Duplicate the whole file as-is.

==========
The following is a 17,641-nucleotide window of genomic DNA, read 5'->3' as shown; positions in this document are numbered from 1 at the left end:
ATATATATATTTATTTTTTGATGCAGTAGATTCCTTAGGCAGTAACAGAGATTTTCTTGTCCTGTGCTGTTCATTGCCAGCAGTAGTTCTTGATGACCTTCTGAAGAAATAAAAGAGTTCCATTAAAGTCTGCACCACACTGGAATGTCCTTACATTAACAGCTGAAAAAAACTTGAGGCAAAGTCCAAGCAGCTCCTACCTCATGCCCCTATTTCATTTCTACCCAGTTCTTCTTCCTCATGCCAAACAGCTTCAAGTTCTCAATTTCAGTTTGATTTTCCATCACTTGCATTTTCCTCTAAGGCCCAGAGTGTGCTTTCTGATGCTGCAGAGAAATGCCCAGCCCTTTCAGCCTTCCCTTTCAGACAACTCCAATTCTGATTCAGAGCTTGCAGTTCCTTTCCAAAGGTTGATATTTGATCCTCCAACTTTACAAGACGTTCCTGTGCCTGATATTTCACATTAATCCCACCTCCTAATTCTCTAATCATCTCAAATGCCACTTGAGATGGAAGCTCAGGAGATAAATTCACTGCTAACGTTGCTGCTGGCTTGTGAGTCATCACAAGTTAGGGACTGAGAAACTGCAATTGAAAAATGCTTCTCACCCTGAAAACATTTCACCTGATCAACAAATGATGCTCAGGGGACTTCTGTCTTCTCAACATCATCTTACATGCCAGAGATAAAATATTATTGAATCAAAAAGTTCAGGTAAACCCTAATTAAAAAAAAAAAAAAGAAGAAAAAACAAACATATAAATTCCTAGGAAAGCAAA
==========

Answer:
The following is a 17,641-nucleotide window of genomic DNA, read 5'->3' as shown; positions in this document are numbered from 1 at the left end:
ATATATATATTTATTTTTTGATGCAGTAGATTCCTTAGGCAGTAACAGAGATTTTCTTGTCCTGTGCTGTTCATTGCCAGCAGTAGTTCTTGATGACCTTCTGAAGAAATAAAAGAGTTCCATTAAAGTCTGCACCACACTGGAATGTCCTTACATTAACAGCTGAAAAAAACTTGAGGCAAAGTCCAAGCAGCTCCTACCTCATGCCCCTATTTCATTTCTACCCAGTTCTTCTTCCTCATGCCAAACAGCTTCAAGTTCTCAATTTCAGTTTGATTTTCCATCACTTGCATTTTCCTCTAAGGCCCAGAGTGTGCTTTCTGATGCTGCAGAGAAATGCCCAGCCCTTTCAGCCTTCCCTTTCAGACAACTCCAATTCTGATTCAGAGCTTGCAGTTCCTTTCCAAAGGTTGATATTTGATCCTCCAACTTTACAAGACGTTCCTGTGCCTGATATTTCACATTAATCCCACCTCCTAATTCTCTAATCATCTCAAATGCCACTTGAGATGGAAGCTCAGGAGATAAATTCACTGCTAACGTTGCTGCTGGCTTGTGAGTCATCACAAGTTAGGGACTGAGAAACTGCAATTGAAAAATGCTTCTCACCCTGAAAACATTTCACCTGATCAACAAATGATGCTCAGGGGACTTCTGTCTTCTCAACATCATCTTACATGCCAGAGATAAAATATTATTGAATCAAAAAGTTCAGGTAAACCCTAATTAAAAAAAAAAAAAAGAAGAAAAAACAAACATATAAATTCCTAGGAAAGCAAA